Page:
7. I'm running a single dedicated IP address on my lancache-bundle at this time and also have a 1Gbps internet connection and seem to have hit a download limit of around 20Mbps through the lancache-bundle server. But, with that said, when I test network equipment within a 1Gbps network, I look for ~950Mbps throughput, so a 1Gbps network should get better than 117Mbps, that would be a limitation to your lancache-bundle hardware, most likely. From what I understand, adding the additional IP addresses should improve your download performance. I'd say give it a shot and report back.
  8. Can't say for sure, but the 404 is a not found error as if the location lancache-bundle is trying to access doesn't have what it's asking for. The 500, 502, 503, and 504 errors are all gateway/server based errors, which would be upstream as well.
  9. Well, if you want to go to your unRaid docker page every time you want to access the web interface of a docker (or memorize a bunch of random ports), knock yourself out. But, your browser defaults to port 80 or 443 (https), so every docker sharing your host IP will need a different port for the web interface. Edit: Ah.. I get it.. you got me.. you are just trolling.. Seems pretty darn clear to me:
  10. You may need to open a cmd prompt as administrator and run: ipconfig /flushdns Once you get pfsense up, you'll be able to watch the bandwidth usage on the status page to you can see if you are using the internet or the cache server as well.
  11. Try this command from your Unraid terminal. What you are looking at are the 200 and 206 numbers. Unfortunatly, I can't tell you which is a HIT and which is a MISS, but if you download something and it shows one of those numbers and the second time you download, it's the other number, it is definitely pulling form the cache server. docker exec -it lancache-bundle tail -f /var/log/nginx/access.log As for bridge vs br0 vs host, I run all my dockers as br0 so they get their own IP address. This makes it so they can all have a web UI on port 80 instead of goofy port numbers all over the place because they are all trying to run on the host IP address. Lastly, on the machines you are troubleshooting with, and have their ONLY DNS set to your lancache-bundle IP address, disable IPv6 so we don't have to deal with that crap in the logs.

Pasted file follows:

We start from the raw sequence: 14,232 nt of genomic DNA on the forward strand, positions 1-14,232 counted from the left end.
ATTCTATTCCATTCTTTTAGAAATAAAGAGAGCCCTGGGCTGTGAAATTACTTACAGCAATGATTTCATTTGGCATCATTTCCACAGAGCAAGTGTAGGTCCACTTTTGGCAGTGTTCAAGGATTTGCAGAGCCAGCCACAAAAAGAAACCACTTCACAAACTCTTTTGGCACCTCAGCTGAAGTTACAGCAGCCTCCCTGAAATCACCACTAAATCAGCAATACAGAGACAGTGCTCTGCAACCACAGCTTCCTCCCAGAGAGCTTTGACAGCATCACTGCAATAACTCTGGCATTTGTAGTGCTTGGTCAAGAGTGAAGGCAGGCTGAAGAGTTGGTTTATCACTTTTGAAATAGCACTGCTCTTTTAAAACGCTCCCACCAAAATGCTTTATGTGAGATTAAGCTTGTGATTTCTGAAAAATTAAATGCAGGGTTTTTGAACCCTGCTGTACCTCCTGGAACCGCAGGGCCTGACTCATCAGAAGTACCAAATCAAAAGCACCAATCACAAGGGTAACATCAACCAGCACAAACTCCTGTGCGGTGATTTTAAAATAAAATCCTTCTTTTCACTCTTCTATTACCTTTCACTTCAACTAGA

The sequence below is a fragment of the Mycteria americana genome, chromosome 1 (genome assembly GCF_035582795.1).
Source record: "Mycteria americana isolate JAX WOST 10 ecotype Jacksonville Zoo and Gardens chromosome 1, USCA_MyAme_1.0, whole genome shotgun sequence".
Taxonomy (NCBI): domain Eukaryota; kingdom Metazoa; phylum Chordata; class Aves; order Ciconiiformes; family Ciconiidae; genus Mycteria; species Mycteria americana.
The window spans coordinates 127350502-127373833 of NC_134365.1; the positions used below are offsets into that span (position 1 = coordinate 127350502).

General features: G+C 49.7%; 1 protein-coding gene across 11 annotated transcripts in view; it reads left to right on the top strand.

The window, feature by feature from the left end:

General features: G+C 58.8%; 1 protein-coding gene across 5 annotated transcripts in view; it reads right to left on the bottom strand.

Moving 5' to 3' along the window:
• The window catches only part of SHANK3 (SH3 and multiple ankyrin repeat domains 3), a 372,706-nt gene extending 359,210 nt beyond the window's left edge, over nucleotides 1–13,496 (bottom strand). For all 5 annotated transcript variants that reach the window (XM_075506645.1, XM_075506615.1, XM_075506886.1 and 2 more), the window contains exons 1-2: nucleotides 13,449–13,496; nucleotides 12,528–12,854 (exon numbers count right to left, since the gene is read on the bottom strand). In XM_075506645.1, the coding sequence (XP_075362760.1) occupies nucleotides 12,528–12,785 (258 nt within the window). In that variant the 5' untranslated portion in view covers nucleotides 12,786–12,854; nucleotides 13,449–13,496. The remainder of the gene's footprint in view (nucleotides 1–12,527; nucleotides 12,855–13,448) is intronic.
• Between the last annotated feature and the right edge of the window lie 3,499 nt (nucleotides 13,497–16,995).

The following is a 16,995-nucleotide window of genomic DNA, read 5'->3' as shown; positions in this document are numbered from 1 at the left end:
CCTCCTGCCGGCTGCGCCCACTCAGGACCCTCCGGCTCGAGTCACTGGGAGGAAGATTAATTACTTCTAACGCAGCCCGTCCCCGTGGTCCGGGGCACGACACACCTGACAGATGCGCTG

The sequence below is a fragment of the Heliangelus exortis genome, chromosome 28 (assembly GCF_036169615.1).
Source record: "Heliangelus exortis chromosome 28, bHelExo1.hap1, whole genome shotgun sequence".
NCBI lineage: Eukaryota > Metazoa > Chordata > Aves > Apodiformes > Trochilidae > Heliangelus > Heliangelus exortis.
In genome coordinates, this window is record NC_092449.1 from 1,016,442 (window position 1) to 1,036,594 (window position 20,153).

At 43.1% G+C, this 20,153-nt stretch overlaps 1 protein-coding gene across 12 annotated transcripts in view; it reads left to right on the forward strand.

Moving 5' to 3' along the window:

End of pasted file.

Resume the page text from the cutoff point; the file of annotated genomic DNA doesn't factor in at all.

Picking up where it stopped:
12. All of your dockers need to have a different IP address than the server.
  13. I would remove 8.8.8.8 as Windows likes to use whatever DNS it wants and using 8.8.8.8 may cause the computer to get the REAL ip address. If windows DNS caches the correct IP, it'll bypass lancache-bundle till the DNS entry expires and it has to ask again. In which case, it may get your cache server or 8.8.8.8 again. 1) Only traffic to the places listed when configuring the docker will be cached. If you don't want to cache something on the list, set it to FALSE 2) I don't think so 3) Depends on how fast you really want it to be. If you have the extra cash and want it to be faster, get a dedicated SSD. Even with standard mechanical drives, I've gotten 50MB/s (bytes, not bits) from my cache server 4) For sure. Change your DHCP to hand out the cache server IP. Manually doing it is good for testing, but not if you have a bunch of computers you want to cache and not at all if you have people bringing their computers over for a lan party 5) Sounds like you have it. Normally I would tell you to look at the cache logs and see the "HIT" messages, but this dockers logs are all jacked up.
  14. Ok, with that kind of response, you get this kind of response: If you want it to cache something, do you think you should set it to false? Normally, the word false, means you DON'T want it to do something. Therefore, you DO NOT need to change any of those fields. By default, it will cache everything. The only time you would set it to false, is if you DON'T want it to cache something.
  15. Yes, you have to setup your network to use the lancache-bundle as your ONLY internal DNS server. Other than that, not normally. But I am experiencing all kinds of weirdness on it.